Cross-sectional studies have suggested that when families share meals, they achieve better diet quality and improved nutrient intake, and to some extent are better able to maintain appropriate body weight. Family mealtime may act as a protective factor for many nutritional health-related problems. For example, they provide an opportunity for parents to model good eating behaviors and create a positive atmosphere by providing time for social interaction and thus a sense of social support for all members. This review focused on high-quality epidemiological studies to determine if there is an association between family shared meals and dietary intake.
Insufficient evidence is available that examines the association between frequency of family meals and measures of dietary intake to draw a conclusion.
2015 DGAC Grade: Not assignable
Literature searches were conducted using PubMed, Embase and Cochrane databases to identify studies published in English in peer-reviewed journals from January 2004 to July 2014. Studies that met the following criteria were included in the review: randomized controlled trials (RCTs), prospective cohort studies; human subjects aged two years and older who were healthy or at elevated chronic disease risk; studies conducted in the United States. The intervention or exposure was frequency or regularity of family and shared meals. The outcome was measures of weight including incidence of obesity or overweight, body mass index (BMI), waist circumference, body weight, body composition and growth indices.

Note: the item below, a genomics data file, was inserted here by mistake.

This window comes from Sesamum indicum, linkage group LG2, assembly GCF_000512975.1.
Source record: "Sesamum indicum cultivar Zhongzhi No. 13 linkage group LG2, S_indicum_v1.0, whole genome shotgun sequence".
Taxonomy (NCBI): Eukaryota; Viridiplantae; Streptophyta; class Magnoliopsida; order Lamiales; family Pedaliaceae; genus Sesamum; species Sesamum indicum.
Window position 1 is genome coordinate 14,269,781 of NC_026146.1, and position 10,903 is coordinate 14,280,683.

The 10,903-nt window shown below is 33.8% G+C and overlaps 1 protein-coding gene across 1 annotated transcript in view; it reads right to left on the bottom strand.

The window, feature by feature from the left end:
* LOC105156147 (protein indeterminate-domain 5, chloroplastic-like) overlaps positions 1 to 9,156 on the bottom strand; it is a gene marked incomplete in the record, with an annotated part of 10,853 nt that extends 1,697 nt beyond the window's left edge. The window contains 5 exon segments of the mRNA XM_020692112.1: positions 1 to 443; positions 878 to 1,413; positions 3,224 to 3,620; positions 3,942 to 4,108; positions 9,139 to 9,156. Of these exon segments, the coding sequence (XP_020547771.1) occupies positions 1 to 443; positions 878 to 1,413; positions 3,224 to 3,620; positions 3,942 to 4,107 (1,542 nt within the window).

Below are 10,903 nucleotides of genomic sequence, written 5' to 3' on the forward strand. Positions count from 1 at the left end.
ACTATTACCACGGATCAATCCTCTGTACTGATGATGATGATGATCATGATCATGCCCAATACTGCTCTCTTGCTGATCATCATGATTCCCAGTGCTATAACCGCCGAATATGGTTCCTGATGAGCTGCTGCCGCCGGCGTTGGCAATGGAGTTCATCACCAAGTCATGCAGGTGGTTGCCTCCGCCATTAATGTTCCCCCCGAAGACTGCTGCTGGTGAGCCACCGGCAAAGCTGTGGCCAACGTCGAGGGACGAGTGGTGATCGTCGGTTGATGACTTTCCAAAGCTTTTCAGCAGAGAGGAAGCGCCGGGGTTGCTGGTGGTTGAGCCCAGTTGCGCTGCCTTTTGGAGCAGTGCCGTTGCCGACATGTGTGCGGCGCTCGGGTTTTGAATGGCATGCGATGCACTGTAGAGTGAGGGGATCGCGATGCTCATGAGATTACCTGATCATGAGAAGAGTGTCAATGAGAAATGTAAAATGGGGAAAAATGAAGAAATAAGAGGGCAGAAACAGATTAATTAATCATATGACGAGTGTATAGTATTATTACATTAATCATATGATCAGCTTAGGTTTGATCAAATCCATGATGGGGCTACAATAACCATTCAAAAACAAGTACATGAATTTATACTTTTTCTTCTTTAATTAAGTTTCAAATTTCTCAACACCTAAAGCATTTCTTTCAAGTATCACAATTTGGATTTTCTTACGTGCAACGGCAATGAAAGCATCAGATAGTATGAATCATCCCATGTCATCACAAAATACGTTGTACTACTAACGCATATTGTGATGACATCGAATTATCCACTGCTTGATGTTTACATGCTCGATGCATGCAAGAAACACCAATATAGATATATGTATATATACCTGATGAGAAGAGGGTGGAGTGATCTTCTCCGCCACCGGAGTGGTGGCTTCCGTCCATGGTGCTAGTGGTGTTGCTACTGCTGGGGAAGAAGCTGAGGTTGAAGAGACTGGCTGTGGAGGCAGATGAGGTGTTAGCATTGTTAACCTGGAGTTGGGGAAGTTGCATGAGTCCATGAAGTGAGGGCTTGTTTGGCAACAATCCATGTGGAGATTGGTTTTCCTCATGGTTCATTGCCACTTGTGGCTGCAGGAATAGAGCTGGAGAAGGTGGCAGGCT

Data from each included article were extracted and risk of bias was assessed by two abstractors. The evidence was qualitatively synthesized, a conclusion statement was developed and the strength of the evidence (grade) was assessed using pre-established criteria that included evaluation of the quality and risk of bias, quantity, consistency, magnitude of effect and generalizability of available evidence.
- Two publications from one prospective cohort assessed the relationship between frequency of family meals and dietary intake in children transitioning from early to middle adolescents and into young adulthood
- Studies found increased consumption of family meals was associated with improved dietary intake, specifically an increase in fruits and vegetables and calcium-rich or milk-based foods
Only one cohort was studied to examine the impact of family meals on diet quality